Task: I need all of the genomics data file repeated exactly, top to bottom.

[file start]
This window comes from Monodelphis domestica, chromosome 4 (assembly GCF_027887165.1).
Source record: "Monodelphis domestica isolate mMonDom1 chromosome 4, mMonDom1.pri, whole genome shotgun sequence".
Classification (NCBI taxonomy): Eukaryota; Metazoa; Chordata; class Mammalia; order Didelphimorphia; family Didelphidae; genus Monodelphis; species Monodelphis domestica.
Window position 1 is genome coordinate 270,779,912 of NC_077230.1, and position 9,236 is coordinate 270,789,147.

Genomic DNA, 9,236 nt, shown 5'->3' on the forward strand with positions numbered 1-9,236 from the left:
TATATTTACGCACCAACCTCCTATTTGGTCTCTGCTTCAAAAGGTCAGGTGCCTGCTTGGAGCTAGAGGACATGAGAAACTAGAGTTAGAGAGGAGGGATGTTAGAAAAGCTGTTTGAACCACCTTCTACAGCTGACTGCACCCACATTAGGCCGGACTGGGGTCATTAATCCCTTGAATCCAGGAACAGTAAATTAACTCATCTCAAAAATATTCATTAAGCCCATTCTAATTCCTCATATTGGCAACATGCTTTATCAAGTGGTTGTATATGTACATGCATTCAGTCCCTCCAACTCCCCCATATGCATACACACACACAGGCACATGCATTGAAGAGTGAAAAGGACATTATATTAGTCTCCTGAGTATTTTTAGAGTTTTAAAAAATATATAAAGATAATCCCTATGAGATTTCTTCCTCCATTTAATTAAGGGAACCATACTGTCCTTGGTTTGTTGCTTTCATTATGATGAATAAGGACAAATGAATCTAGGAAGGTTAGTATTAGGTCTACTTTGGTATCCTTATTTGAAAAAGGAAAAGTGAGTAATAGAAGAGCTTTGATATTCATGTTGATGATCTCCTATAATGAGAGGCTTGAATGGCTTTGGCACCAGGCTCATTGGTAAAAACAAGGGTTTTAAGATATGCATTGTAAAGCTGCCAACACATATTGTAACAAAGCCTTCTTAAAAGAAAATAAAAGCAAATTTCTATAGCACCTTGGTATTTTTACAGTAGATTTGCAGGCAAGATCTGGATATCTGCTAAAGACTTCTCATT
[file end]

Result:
This window comes from Monodelphis domestica, chromosome 4 (assembly GCF_027887165.1).
Source record: "Monodelphis domestica isolate mMonDom1 chromosome 4, mMonDom1.pri, whole genome shotgun sequence".
Classification (NCBI taxonomy): Eukaryota; Metazoa; Chordata; class Mammalia; order Didelphimorphia; family Didelphidae; genus Monodelphis; species Monodelphis domestica.
Window position 1 is genome coordinate 270,779,912 of NC_077230.1, and position 9,236 is coordinate 270,789,147.

Genomic DNA, 9,236 nt, shown 5'->3' on the forward strand with positions numbered 1-9,236 from the left:
TATATTTACGCACCAACCTCCTATTTGGTCTCTGCTTCAAAAGGTCAGGTGCCTGCTTGGAGCTAGAGGACATGAGAAACTAGAGTTAGAGAGGAGGGATGTTAGAAAAGCTGTTTGAACCACCTTCTACAGCTGACTGCACCCACATTAGGCCGGACTGGGGTCATTAATCCCTTGAATCCAGGAACAGTAAATTAACTCATCTCAAAAATATTCATTAAGCCCATTCTAATTCCTCATATTGGCAACATGCTTTATCAAGTGGTTGTATATGTACATGCATTCAGTCCCTCCAACTCCCCCATATGCATACACACACACAGGCACATGCATTGAAGAGTGAAAAGGACATTATATTAGTCTCCTGAGTATTTTTAGAGTTTTAAAAAATATATAAAGATAATCCCTATGAGATTTCTTCCTCCATTTAATTAAGGGAACCATACTGTCCTTGGTTTGTTGCTTTCATTATGATGAATAAGGACAAATGAATCTAGGAAGGTTAGTATTAGGTCTACTTTGGTATCCTTATTTGAAAAAGGAAAAGTGAGTAATAGAAGAGCTTTGATATTCATGTTGATGATCTCCTATAATGAGAGGCTTGAATGGCTTTGGCACCAGGCTCATTGGTAAAAACAAGGGTTTTAAGATATGCATTGTAAAGCTGCCAACACATATTGTAACAAAGCCTTCTTAAAAGAAAATAAAAGCAAATTTCTATAGCACCTTGGTATTTTTACAGTAGATTTGCAGGCAAGATCTGGATATCTGCTAAAGACTTCTCATT